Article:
If we asked 100 people in the street to identify their least comfortable dinner party subject, I imagine it would still be sex. Sure, we all read about it in magazines (how to get better orgasms (wait, what?), how to turn your man on tonight, etc.), we all watch movies about it (not that kind. I’m talking about No Strings Attached. Get your mind out of the gutter), but when it comes down to it, it’s still very hard to talk about it (unless we’re not talking about ourselves or are speaking “purely metaphorically, of course”) face-to-face with other people. Sex is a very personal, deeply affective topic, in a way quite unlike politics, children, even, somehow, marriage. Those other newly-non-taboos actually make quite lively and interesting dinner party topics, especially among friends (while sex, in many cases, especially when pertaining to one’s own experiences, is more easily discussed among strangers).

However, the human being is a creature of expression, as it is a creature of community and social bonds at its most basic core. We may be averse to talking about our sexuality and sexual personalities, but we also, conversely, want to express these things. Perhaps ‘express’ is not really the right word; nor is ‘display’, ‘attract’ or ‘advertize’, but they all relate in some way to our attempt to let others know something about our sexual status. This does not necessarily equal ‘single’ or ‘attached’, but any plethora of others. The emotion does not even have to be explicitly sexual to be referred to in a somewhat sexual manner. What we may be trying to convey could be any of the following: comfortable in my own skin, not comfortable in my own skin, sexually confident, committed to celibacy, religious, married, looking for love, looking for sex… And these are just a few examples.

There is no better medium for this sort of expression than in clothing, in our fashion choices. To illustrate, the HBO series ‘True Blood’ pretty much serves as an extended metaphor for sex: the vampires (sure, they’re undead and drink blood, but you know what that equals in psychological terms? Immortality and a forever of being beautiful (oh, and also being able to fuck like rabbits without being bothered by the worries of STDs and pregnancy), and a fetish), the sensual goddess-like Maryann (representing, and actually enacting in the show, the lust- and desire-fueled orgies of pagan ritual), etc. And in no other way is this more visually evident than in the costume and styling choices.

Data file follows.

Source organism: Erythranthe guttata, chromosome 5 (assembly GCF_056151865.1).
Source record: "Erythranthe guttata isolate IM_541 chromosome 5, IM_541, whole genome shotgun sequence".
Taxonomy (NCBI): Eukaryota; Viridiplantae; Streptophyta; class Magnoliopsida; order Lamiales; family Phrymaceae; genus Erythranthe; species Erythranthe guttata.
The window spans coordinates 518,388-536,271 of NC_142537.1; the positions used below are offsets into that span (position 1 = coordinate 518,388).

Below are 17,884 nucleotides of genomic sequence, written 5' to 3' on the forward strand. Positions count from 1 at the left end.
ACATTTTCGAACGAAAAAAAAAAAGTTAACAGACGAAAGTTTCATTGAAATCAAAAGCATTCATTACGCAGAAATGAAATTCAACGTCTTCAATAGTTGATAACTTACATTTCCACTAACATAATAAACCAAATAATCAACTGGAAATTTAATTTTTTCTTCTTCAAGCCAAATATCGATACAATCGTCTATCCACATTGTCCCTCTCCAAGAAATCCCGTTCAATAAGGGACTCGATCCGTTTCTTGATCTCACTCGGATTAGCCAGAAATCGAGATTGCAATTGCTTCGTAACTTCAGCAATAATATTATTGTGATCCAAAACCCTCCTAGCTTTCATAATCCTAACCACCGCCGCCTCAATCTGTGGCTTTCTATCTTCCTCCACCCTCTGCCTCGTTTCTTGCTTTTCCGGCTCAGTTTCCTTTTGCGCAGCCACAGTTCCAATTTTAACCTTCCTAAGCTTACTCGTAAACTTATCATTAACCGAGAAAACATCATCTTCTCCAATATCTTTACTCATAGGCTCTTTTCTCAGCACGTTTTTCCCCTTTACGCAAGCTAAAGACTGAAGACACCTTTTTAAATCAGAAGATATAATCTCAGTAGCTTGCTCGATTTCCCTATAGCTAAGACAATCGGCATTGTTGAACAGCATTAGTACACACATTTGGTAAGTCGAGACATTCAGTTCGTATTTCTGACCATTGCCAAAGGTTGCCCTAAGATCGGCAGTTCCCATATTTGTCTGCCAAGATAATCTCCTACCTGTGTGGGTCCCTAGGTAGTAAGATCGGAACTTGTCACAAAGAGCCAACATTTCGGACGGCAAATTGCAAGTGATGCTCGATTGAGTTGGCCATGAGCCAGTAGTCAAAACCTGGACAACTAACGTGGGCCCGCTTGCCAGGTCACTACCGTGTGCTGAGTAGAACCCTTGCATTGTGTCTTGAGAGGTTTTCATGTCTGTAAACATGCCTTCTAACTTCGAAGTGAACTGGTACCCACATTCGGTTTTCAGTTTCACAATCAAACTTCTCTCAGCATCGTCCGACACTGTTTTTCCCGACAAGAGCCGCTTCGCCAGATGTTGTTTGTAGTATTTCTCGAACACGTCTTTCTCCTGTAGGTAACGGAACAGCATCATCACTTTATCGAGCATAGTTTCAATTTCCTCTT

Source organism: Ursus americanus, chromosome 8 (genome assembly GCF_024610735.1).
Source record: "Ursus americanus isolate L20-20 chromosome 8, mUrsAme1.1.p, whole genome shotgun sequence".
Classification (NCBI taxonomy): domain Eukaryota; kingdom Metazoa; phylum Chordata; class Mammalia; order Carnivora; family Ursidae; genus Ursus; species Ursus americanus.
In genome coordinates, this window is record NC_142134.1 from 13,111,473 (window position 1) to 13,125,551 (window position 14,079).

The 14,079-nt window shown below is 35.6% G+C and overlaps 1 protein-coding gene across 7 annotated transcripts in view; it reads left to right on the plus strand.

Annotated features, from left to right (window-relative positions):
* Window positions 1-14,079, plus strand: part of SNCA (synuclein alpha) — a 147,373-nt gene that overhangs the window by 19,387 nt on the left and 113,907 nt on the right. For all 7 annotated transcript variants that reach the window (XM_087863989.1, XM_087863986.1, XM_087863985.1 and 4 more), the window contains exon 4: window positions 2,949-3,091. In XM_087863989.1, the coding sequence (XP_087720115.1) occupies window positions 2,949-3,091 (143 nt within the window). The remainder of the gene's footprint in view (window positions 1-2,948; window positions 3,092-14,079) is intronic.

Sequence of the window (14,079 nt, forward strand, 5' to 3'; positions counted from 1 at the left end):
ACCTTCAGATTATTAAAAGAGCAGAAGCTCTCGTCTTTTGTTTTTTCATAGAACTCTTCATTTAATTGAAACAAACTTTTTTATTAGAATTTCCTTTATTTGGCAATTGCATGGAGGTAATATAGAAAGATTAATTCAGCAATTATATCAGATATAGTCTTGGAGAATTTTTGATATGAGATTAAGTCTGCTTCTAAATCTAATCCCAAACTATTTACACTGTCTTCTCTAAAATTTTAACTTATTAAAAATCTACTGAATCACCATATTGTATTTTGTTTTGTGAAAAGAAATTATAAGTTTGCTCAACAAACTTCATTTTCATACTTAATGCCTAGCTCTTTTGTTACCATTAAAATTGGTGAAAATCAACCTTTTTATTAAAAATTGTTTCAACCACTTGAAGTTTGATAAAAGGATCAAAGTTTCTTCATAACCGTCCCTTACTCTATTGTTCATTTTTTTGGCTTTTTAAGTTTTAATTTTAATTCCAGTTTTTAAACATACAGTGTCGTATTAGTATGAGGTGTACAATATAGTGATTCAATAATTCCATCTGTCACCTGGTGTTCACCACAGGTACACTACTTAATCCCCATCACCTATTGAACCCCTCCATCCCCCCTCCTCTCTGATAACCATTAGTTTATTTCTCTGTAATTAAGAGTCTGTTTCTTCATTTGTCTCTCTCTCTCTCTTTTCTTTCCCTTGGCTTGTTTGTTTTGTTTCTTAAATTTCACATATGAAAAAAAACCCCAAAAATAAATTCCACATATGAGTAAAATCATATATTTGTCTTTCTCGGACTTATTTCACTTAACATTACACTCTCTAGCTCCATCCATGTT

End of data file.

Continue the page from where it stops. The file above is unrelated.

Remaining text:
Much more relevant to real life than the vampires and supernatural creatures, the True Blood clothes reflect the characters’ sexual attitudes in ways that are seen frequently on the street and are an excellent example of our exhibition of sexual personalities. There’s Sookie Stackhouse, a sweet young waitress who has never had a relationship (sexual or otherwise) due to her problematic telepathic abilities, and who dresses accordingly in cute Southern wear (think little cherry-print sundresses and pageant-curled hair for evening dates) that, to her, is sexy and her best attempt at alluring, but actually reflects a lack of sexual experience, although a sense of self-assurance.

Another character, Jessica Hamby, perfectly illustrates her sexual transition from a strict Christian girl (where she wears her hair loose and plain and dresses conservatively) to a freshly made vampire enjoying her newfound sexual and personal freedom (in synonymous smoky eye makeup and poker-straight, sleek hair pulled back into sensual styles).

The true sex symbol of True Blood comes in the form of vampire queen Sophie-Anne Leclerq, a sexually confident character who has a female lover but does not seem particularly averse to other sexual encounters. The opulent and stereotypically sensual costume choices for this character demonstrate her sexual personality perfectly: low-cut and short white dresses, perfectly coiffed ‘Hollywood’ hair, smoky eyes and deep red lips (all sexual but not trashy, i.e. sophisticated, choices).